10. The memory device of claim 2, further comprising one or more dummy conductive lines electrically coupling a plurality of the first straps, a plurality of the second straps, or one or more of the first straps and second straps.
11. The memory device of claim 2, further comprising at least two sequential transistors formed in each of the first straps and second straps.
12. The memory device of claim 11, wherein gates of the transistors are electrically coupled to a node between the transistors.
13. The memory device of claim 2, wherein the memory device is an SRAM.
14. A memory device comprising:
a first row of memory cells;
a second row of memory cells; and
a row of strapping cells, wherein each strapping cell has a first region of an N-type conductivity that substantially abuts active regions of a P-type conductivity in respective memory cells of the first row and the second row.
15. The memory device of claim 14, further comprising a second region of the P-type conductivity that substantially abuts active regions of the N-type conductivity in respective memory cells of the first row and the second row.
16. The memory device of claim 14, further comprising a dummy well formed adjacent a well along an edge of an array of memory cells.
17. The memory device of claim 16, wherein the dummy well is a dummy N-well that is electrically coupled to Vcc.
18. The memory device of claim 16, wherein the dummy well is a dummy N-well that is electrically floating.
19. The memory device of claim 14, further comprising one or more dummy conductive lines electrically coupling a plurality of the first regions, a plurality of the second regions, or one or more of the first regions and second regions.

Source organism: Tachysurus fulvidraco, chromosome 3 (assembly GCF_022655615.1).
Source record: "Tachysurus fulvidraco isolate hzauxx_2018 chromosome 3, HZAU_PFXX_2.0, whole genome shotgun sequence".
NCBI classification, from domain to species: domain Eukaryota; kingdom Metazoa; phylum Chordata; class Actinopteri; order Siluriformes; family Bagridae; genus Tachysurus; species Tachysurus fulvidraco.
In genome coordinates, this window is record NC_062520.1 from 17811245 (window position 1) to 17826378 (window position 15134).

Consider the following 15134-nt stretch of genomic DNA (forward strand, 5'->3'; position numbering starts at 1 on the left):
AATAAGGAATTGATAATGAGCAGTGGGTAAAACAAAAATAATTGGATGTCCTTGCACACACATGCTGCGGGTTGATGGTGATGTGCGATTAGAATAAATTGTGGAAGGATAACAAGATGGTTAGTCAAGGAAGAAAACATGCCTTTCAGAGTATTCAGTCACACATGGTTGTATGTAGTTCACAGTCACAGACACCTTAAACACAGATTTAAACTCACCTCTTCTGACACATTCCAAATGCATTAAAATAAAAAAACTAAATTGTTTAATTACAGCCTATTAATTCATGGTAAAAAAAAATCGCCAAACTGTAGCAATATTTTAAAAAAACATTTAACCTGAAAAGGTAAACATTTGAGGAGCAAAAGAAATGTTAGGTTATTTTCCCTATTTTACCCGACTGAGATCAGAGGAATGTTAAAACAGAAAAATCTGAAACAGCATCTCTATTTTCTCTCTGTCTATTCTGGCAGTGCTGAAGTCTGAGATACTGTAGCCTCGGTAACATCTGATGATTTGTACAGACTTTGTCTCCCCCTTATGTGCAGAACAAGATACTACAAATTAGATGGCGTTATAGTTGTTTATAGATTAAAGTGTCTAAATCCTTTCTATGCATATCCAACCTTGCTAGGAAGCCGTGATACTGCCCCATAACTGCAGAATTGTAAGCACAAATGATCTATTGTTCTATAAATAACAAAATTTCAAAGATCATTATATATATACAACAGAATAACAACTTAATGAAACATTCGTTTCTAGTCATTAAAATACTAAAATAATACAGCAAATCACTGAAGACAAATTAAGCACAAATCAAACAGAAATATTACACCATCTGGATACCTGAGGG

20. The memory device of claim 14, further comprising at least two sequential transistors formed in each first region and second region.
21. The memory device of claim 20, wherein gates of the transistors are electrically coupled to a node between the transistors.
Description
TECHNICAL FIELD

The present invention relates generally to semiconductor devices and, more particularly, to a memory cell layout for integrated circuits.

BACKGROUND

Generally, memory chips comprise an array of memory cells interconnected by bit lines and word lines. The word lines and bit lines are used to read and write binary values to each of the memory cells, wherein each memory cell represents a bit of information. Because each memory cell represents a bit of information and may be connected to other circuitry, it is desirable that the electrical and operational characteristics of all memory cells be consistent.

The operational and electrical characteristics of memory cells, however, vary depending on where a memory cell is located within the layout of the memory array. For example, memory cells along the edge of the memory array may have different electrical and operational characteristics than memory cells located in the inner region of the memory array. One cause of this difference in the electrical and operational characteristics is the lithography process. Generally, a lithography process involves patterning a mask layer on an underlying layer, and then performing a process such as implanting or etching the underlying layer. The density of the structures during this lithography process, however, is different for the region containing the inner memory cell and the region of the edge memory cell. It has been found that this difference in density may affect some processes such as the etching rates and implantation concentration, thereby causing a difference in the electrical and operational characteristics between memory cells located near or along the edge (e.g., sparsely populated regions) and memory cells located in the inner regions of the memory array (e.g., densely populated regions).

Another cause is the well-proximity effect. Implant masks, such as a patterned photo-resist layer, are used during the formation of wells. During the implantation process, some of the ions may scatter out of the edge of the implant mask and implant in the surface of the silicon near the mask edge. The implanted ions near the mask edge may alter the threshold voltage of those devices formed in the well. Because the distances between a device and a neighboring well may vary, the performance and operational characteristics of memory cells in the inner region of the memory array may be different than memory cells along the edge of the memory array.